Food, Gods, and Families: Unveiling the Symmetries of Japan and India

Harry Hakuei Kosato | July 11, 2023 | Heritage

Japan. India. On one level, poles apart. On another level, however, the two countries are quite remarkably similar. “Similar, really?” may be the reaction of many.

It really does depend on how you compare the now 1.4 billion strong growing powerhouse India, and Japan, still the world’s third largest economy with a population of just 0.124 billion. I would venture to say, actually, despite the obvious differences, India and Japan, are quite indeed similar in many levels.

Let us start by comparing 3 things – food, gods, and family.

‘Shiratama’ from the famous Sake series by Utagawa Kuniyoshi, Edo Glass Collection

First, take food. Different yet similar.

Think spices, bold and hot curries, strong vegetarian food traditions with diverse divergent regional dishes found in India, but of course with fish seafood poultry lamb etcetera as well, cooked up to give birth to rich curries which at times may be quite heavy. Exotic, daring use of multiple spices, hours to cook. Enjoyed by hand, nice.

Japanese cuisine, on the contrary, may be more subtle and light. Take sushi which may come across as bland to many Indians, but in fact is deeply satisfying to the palate, based on a “less is more philosophy”, and umami that comes from things like the use of the freshest often times raw ingredients that are enhanced with basic seasoning such as pure and natural Kikkoman soy sauce and commonly found yummy dashi stock, giving rise to a deeply satisfying eating experience. Japanese cuisine is simple food that comes from subtraction rather than addition that seeks to draw out the essence of fresh seasonal ingredients. Enjoyed with chopsticks, as you know, of course.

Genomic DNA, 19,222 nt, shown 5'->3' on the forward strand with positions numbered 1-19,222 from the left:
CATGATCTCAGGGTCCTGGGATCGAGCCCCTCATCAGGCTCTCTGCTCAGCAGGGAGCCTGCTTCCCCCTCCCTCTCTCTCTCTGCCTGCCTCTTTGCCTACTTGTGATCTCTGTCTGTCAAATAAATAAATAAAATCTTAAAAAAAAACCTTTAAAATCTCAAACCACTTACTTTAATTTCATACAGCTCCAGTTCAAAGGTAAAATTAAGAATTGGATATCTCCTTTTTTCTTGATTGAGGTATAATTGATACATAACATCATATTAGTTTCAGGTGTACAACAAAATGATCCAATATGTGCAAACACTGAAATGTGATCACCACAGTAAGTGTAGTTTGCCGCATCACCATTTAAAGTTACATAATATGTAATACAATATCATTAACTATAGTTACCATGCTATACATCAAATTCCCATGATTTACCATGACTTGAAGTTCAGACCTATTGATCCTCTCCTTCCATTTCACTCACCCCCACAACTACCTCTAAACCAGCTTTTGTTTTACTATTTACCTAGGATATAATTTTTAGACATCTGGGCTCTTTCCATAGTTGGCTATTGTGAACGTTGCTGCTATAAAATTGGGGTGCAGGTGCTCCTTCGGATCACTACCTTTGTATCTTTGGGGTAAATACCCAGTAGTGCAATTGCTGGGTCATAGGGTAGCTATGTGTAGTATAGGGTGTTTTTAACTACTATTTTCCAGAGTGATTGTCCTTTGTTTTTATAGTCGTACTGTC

Food, thus, on one level contrasting Japan and India, sounds completely different.

However, did you know that both Japan and India still share a base in vegetarianism, historically? India traces vegetarianism to Buddhism, Jainism, and Hinduism. Many would be surprised to learn that Japan indeed had some 1200 years of vegetarianism before it started to open up Western food habits, for both practical and religious reasons.

Zen Buddhist monks in Japan serve a completely vegetarian menu, which can be enjoyed in the temples around Japan from Koya-san to Kyoto. Monks in Japan serve a full course of seasonal ingredients which is known to celebrate the beauty and transience of seasons of nature and its fruits with a base cuisine which is vegetarian but with subtle umami flavours additions of soy sauce and dashi fish stock, for example.

‘The Seven Gods of Good Fortune’ a Woodblock print by Katsushika Hokusai, 1808-27

Second, Take the worship of gods. Different, but similarities are there.

India has religions such as the dominant Hinduism, followed by Islam, Christianity, Sikhism, Jainism, Buddhism, and Zoroastrianism. Japan has quite a different list, Shintoism, Buddhism, Christianity, and other much smaller religious faiths.